One of the most important journeys any of us will take during our lifetime is that which leads to wisdom. One of the key components of wisdom is learning to recognize that all our choices have consequences, positive or negative. As we grow in wisdom, we are willing to learn from the results of our choices, making better and better decisions as we move along life’s path.

As we strive to become more wise in our relationships there is a particular choice that we will be called upon to make time after time in our marriages. Sometime in the next few days almost every last one of us is going to feel offended, irritated, or hurt by something our partner says or does.

It’s not always easy to think in rational terms when our blood pressure is rising over a perceived slight, but the truth is that conflict is the passageway to intimacy and health in our relationships. Without it there is no growth or refining. But to win the relationship rewards we must make the right decision in the face of adversity.  Marriage Reconciliation

That moment when you feel hurt or offended you will be faced with a decision: Should you Retaliate; or should you seek Resolution and Reconciliation? Your response to this choice will have an enormous bearing on your future happiness and the long-term success of your relationships.

You might have hoodwinked yourself into believing that you really don’t have a choice; that offense must be answered with offense, aggression with aggression (even if it is passive aggressiveness). That is patently false—you do have the freedom to choose. You can choose the mindless destruction of retaliation and begin or continue the downward spiral of your most precious relationship.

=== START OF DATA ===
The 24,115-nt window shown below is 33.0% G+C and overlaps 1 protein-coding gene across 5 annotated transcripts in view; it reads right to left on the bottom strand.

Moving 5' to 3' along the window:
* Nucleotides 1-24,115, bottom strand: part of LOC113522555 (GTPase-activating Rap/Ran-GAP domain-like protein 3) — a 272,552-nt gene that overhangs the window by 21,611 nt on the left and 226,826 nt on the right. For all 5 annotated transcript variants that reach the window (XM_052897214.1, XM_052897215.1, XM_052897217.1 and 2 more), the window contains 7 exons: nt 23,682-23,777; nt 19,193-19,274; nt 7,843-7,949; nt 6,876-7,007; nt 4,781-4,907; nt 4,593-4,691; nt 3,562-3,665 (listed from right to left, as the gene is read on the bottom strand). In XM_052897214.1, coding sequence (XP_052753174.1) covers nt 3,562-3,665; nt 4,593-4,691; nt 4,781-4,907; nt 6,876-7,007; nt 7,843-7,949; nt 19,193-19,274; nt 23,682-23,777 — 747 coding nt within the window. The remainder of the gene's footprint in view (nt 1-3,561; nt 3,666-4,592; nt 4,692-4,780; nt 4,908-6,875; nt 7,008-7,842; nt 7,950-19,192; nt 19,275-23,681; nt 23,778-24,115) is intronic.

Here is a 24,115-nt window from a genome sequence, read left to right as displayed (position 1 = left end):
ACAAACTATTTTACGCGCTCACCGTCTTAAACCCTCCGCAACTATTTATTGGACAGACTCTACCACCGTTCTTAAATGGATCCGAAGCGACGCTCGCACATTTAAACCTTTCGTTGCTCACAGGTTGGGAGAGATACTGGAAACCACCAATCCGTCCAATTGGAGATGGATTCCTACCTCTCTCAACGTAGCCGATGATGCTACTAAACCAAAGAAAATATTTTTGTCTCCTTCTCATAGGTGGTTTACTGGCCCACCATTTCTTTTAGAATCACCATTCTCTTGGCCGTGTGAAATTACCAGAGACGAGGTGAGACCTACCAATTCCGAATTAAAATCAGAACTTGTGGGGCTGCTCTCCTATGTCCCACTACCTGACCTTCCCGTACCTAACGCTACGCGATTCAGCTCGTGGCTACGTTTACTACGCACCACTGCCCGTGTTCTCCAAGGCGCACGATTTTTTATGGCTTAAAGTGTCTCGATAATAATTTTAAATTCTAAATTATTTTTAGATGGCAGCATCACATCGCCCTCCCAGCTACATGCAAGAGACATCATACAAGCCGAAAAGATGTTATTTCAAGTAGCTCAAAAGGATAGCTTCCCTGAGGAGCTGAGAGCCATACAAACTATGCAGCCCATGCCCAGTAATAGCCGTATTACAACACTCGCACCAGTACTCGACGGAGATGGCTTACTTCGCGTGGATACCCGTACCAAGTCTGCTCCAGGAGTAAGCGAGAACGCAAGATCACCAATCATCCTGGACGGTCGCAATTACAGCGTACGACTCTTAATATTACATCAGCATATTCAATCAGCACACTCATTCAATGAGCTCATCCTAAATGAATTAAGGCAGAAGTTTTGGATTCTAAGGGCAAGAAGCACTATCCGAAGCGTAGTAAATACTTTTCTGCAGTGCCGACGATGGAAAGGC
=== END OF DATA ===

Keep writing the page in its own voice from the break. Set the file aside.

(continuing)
Or you can enter that special passageway that leads to trust and relationship harmony by seeking reconciliation and win/win resolution. It only takes one partner to make that first step.

I don’t want to trivialize such a step or the effort required to take it. We humans seem to be hardwired to answer a hurt or offense in a like manner, and without a determined and conscious effort, retaliation, in some form will usually be our reaction.

But it is possible to choose differently and, by doing so, to literally bring a relationship out of the cold downward spiral to warmer, higher, and happier ground. I point to some necessities if we are to break this damaging cycle of hurt and retaliation,